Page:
The second leg of my mountain-climbing adventure in Indonesia created some trepidation. The first leg of my adventure started in Bali when we climbed Mount Batur in Kintamani. There, I struggled and took an hour longer than my friends to peak, and my fears almost crippled me to a standstill when I slipped on scree while coming down the mountainside.
My experience created personal embarrassment because I had slowed down my friends who were more fit and brave. As a consequence, I was nervous about climbing another mountain, Mount Ijen on the eastern part of Java. I did not want to relive the same difficulties I had encountered in Bali. Yet, at the same time, I tried to think positive because many travelers had climbed it fairly easily.
Three of us had traveled from Kuala Lumpur to Bali, and after the Mount Batur climb, another friend, met us in Bali and became our latest addition for the Mount Ijen adventure. We drove to Gilimanuk on the westernmost tip of Bali, which is the departure point for ferries to Java. The ferry crossing took only forty-five minutes. Upon arrival in Ketapang port in Java, we were whisked off for a quick lunch and then to our accommodation (Ijen Resort & VIllas) in Banyuwangi province where we stayed the following two nights.
Just a short distance from the hotel, our driver dropped us off at a nearby village, so we could walk around and enjoy the beautiful views of the terraced rice fields and the tranquil atmosphere of the village. It was a lovely walk – the weather was slightly cloudy, the air was fresh, no traffic – it was peaceful. It was also the month of Ramadhan and we could hear prayer recitations broadcast from a nearby mosque.
At the hotel, guests were mainly preparing for or recovering from the hike. We spent our first evening whiling away the hours at the patio drinking Bintang beer (I guess that wasn’t a good way to properly prepare for mountain climbing!), chatting and listening to crickets.
After a hearty breakfast in the morning, we set off for Mount Ijen at eight o’clock. Remember how nervous I was about this climb? Well, it was not as bad as Mount Batur in Bali. The climb was gradual and the surface of the tracks was not rocky.
Mount Ijen is a volcano which has a one-kilometre wide, turquoise-coloured, acid lake crater. Ijen Crater (Kawah Ijen in Bahasa Indonesia) is also the site of a labour intensive sulfur mining operation, where workers climb up and down to the crater, mine the sulfur and carry baskets of sulfur chunks on their shoulders. Each basket of sulfur weighs about seventy kilos and some workers carry up to ninety kilos. They may take a breather or two, but never rest long. I was told some of them actually sprint their way up and down the mountain with their sulfur-laden baskets! We wore proper hiking shoes to climb the volcano but I saw these workers wear normal rubber boots and some only wore rubber slippers.
It is a risky and hazardous job, mining done only twice a day but up to two weeks in a month because the toxic fumes from the sulfur make them susceptible to respiratory ailments. The workers do not earn much, an average of only US$5 a day. There is a weighing station at mid-point of the mountain, and this is where the workers weigh the “fruits of their labour”. I rested at the weighing station and observed the workers arriving at the station, looking tired and worn from the hike but being paid very little. It broke my heart.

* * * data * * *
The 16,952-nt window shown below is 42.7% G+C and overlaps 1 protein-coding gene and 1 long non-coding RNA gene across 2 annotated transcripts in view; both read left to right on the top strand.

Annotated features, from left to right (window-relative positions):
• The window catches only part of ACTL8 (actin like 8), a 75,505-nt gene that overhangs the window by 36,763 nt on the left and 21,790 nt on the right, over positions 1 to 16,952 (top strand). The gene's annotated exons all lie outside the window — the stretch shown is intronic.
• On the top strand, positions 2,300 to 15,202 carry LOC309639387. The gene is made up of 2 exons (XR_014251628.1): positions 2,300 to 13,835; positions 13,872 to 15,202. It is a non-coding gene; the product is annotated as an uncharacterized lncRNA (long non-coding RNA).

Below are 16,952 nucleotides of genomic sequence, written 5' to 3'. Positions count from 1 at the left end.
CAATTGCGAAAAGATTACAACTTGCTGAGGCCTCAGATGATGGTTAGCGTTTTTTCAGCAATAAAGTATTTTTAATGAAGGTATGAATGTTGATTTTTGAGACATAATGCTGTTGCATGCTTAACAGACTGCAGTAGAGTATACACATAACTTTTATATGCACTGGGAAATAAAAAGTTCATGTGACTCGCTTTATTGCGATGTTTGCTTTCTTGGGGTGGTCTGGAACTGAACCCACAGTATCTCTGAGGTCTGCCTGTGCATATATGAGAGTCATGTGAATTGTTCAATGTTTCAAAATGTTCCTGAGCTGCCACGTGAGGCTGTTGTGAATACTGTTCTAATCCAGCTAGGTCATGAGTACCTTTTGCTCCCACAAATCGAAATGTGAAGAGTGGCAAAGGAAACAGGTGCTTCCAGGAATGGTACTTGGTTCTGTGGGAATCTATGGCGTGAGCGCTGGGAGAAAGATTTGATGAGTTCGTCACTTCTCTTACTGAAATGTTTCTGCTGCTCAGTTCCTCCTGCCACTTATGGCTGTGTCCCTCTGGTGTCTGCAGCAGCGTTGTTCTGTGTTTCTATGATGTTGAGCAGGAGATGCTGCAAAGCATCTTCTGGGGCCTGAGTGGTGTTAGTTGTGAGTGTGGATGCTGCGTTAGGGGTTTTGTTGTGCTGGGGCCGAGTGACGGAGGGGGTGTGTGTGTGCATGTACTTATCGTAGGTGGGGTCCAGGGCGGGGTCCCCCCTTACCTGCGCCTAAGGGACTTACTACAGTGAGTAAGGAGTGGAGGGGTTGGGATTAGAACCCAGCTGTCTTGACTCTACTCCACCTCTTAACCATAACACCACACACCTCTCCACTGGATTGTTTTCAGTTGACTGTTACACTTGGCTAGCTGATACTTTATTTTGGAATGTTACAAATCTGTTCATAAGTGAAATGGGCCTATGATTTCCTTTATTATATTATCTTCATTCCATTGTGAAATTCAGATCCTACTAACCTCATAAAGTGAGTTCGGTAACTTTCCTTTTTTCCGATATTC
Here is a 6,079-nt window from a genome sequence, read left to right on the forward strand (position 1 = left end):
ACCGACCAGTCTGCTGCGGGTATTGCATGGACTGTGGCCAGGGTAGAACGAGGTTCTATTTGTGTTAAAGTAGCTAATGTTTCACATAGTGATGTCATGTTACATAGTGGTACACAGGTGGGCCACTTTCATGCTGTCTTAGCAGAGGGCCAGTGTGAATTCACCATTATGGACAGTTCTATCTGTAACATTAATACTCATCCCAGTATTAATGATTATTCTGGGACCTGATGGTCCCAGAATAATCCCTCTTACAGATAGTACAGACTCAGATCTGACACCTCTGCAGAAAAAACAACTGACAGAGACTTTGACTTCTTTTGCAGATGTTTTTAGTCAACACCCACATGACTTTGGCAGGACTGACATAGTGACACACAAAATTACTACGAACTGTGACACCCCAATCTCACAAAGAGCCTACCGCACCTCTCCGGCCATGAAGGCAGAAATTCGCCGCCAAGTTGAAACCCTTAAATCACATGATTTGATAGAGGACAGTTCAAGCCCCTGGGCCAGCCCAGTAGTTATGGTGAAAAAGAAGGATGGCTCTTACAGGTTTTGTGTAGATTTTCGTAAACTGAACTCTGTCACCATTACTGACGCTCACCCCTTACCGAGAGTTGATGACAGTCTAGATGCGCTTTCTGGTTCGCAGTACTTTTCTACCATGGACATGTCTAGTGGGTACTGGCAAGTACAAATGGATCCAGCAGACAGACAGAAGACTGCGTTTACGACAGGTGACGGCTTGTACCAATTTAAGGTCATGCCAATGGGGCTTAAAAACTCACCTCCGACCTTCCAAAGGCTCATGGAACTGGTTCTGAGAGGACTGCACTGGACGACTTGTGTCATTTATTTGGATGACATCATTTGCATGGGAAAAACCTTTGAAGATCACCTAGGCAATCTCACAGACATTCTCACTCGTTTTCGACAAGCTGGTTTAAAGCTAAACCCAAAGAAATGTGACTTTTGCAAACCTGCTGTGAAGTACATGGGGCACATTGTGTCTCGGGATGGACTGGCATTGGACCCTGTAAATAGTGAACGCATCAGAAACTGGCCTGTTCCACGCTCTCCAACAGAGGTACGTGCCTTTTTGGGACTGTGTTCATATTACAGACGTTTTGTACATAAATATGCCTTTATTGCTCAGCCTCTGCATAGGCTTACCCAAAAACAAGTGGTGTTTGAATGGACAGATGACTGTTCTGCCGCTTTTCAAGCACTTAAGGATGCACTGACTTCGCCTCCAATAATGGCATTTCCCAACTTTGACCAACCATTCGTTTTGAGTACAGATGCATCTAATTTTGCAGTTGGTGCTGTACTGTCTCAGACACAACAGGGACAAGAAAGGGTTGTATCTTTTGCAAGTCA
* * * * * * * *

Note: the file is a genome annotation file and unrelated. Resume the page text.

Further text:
We continued climbing, and I could sense we were about to reach the crater rim. The air changed to acrid smoke and I could see clouds of sulfur smoke blowing in the distance. The landscape changed from thick greenery to sparse, dried up branches. Luckily I brought a mask to cover my mouth and nose – at one point, I could not really see what was ahead of me as there was a lot of sulfur smoke. In spite of that, these workers did not wear any masks.
Our guide brought us closer to the crater rim and at that moment, the wind changed direction, and we got a clear view of the crater. It was breathtaking! The colour of the lake crater was indeed turquoise and some parts of the lake took on an emerald colour. Two of my friends went further to climb down to the lake to watch as the workers mined, scraped and collected sulfur. One friend tried to carry a worker’s basket, and despite his athletic fitness and strength, he could not carry the basket for too long because it was too heavy!
We stayed at the crater for a little longer to rest, though the air was not exactly safe for to breathe. I reflected on my physical (and sometimes mental) struggles to climb the two mountains during our trip – Mount Batur and Mount Ijen – and realised that no matter how slow I was, trudging up the mountains, I was a very fortunate person. I wore proper shoes, and a mask to cover my nose and mouth from the acrid smoke. I rested whenever I felt tired. I drank water when I was thirsty. The workers, on the other hand, didn’t wear masks and some only wrapped a ragged cloth over their mouths. They hardly rested because they needed to mine as much sulfur as they could within a short period of time. More sulfur means more income. They didn’t drink a drop of water because it was the month of Ramadhan – they were fasting.
My struggles were nothing in comparison with these workers who struggle daily to make this hazardous journey – breathing toxic fumes – to earn money, whatever little it may be. That perspective gave me some reassurance that I could still climb mountains – just train harder and not to give up easily.
*This post was reproduced in Suja Travel on 4th March 2016.
*If you would like to climb Mount Ijen at night to see the blue fire of Ijen Crater, click here.
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